That comes as top OPEC+ producers Saudi Arabia and Russia have been slashing production to inflate oil prices. Then last month, possible spillover effects of the Israel-Hamas war has had traders biting their nails over the risk of increased tightness in oil production.

Meanwhile, US crude production hit an all-time high of 13.2 million barrels a day last month, and exports are at the highest levels since restrictions were lifted in 2015.

According to a report from the Energy Information Administration in October, US oil exports clocked in around 3.99 million barrels per day for the first half of 2023.

An analyst who spoke with Bloomberg said that shipments from the US Gulf Coast are expected to rise to 4.1 million barrels a day next month, 100,000 barrels more than December last year.

The US has been exporting more of its “light, sweet” crude oil overseas, keeping the heavier grades for use back home.

The EIA report from last month pointed out that the US still imports more oil than it exports. Even though US crude oil production is booming, many US refineries are built to work with “heavy, sour” crude oil.


Gas Pipeline Shortage Threatens U.S. Economy
Irina Slav, OilPrice.Com, November 6, 2023

  • The United States became the world’s largest natural gas producer in a matter of years.
  • Daley Capital: U.S. LNG exports could double to 26 billion cu ft daily by 2030.
  • The industry has been complaining of obstacles being put in the way of new gas pipelines for years.

The United States became the largest natural gas producer in a matter of years, also turning into one of the top three LNG exporters. Gas production and demand are both on the rise, and the EIA projects that output will hit a record high this year.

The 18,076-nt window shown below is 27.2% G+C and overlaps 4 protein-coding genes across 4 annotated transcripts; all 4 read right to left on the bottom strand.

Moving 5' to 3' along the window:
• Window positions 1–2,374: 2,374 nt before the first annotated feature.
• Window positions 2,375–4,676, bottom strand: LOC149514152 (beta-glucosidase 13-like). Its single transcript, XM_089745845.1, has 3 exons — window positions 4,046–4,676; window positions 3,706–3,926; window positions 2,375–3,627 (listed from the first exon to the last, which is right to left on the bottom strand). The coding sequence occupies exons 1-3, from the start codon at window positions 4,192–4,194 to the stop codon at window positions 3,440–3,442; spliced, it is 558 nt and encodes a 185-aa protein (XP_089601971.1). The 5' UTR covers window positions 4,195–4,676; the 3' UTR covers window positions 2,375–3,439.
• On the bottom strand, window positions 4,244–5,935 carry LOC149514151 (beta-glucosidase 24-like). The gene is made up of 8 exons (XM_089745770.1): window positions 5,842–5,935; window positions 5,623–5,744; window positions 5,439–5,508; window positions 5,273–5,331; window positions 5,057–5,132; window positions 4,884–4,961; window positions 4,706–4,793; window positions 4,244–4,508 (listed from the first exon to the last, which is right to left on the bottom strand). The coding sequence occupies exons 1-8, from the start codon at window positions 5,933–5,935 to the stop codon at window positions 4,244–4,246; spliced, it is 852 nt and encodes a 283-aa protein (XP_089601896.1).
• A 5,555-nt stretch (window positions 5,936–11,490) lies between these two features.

At the same time, however, the infrastructure necessary to bring this gas from the producer to the consumer has been slow to catch up with demand. The reason: political opposition that, the industry says, could have a negative impact on the U.S. economy.

Last month, a senior executive from Williams, the natural gas transport major, told Energy Intelligence that regulatory rules are stifling the necessary expansion of the nation’s gas pipeline network. And he wasn’t the only one.



U.S. Goldmining Targets Expansion At The Whistler Gold-Copper Project, Alaska
Junior Mining Network, November 7, 2023

 U.S. GoldMining Inc. (NASDAQ: USGO) (“U.S. GoldMining” or the “Company“) is pleased to provide an update on the Company’s 2023 Phase 1 drilling program (the “Program“), which commenced in August this year. The objectives of the Program are to expand and increase confidence in the existing gold-copper deposits at the 100% owned Whistler Gold-Copper Project (“Whistler” or the “Project“) in Alaska, USA, and to test prospective exploration targets in close proximity to known resources.

Phase 1 Drilling Program Highlights:

  • Three drill holes have been completed for a total of 1,674 meters at the existing Whistler Deposit (as defined below), the namesake and the largest resource within the overall Project.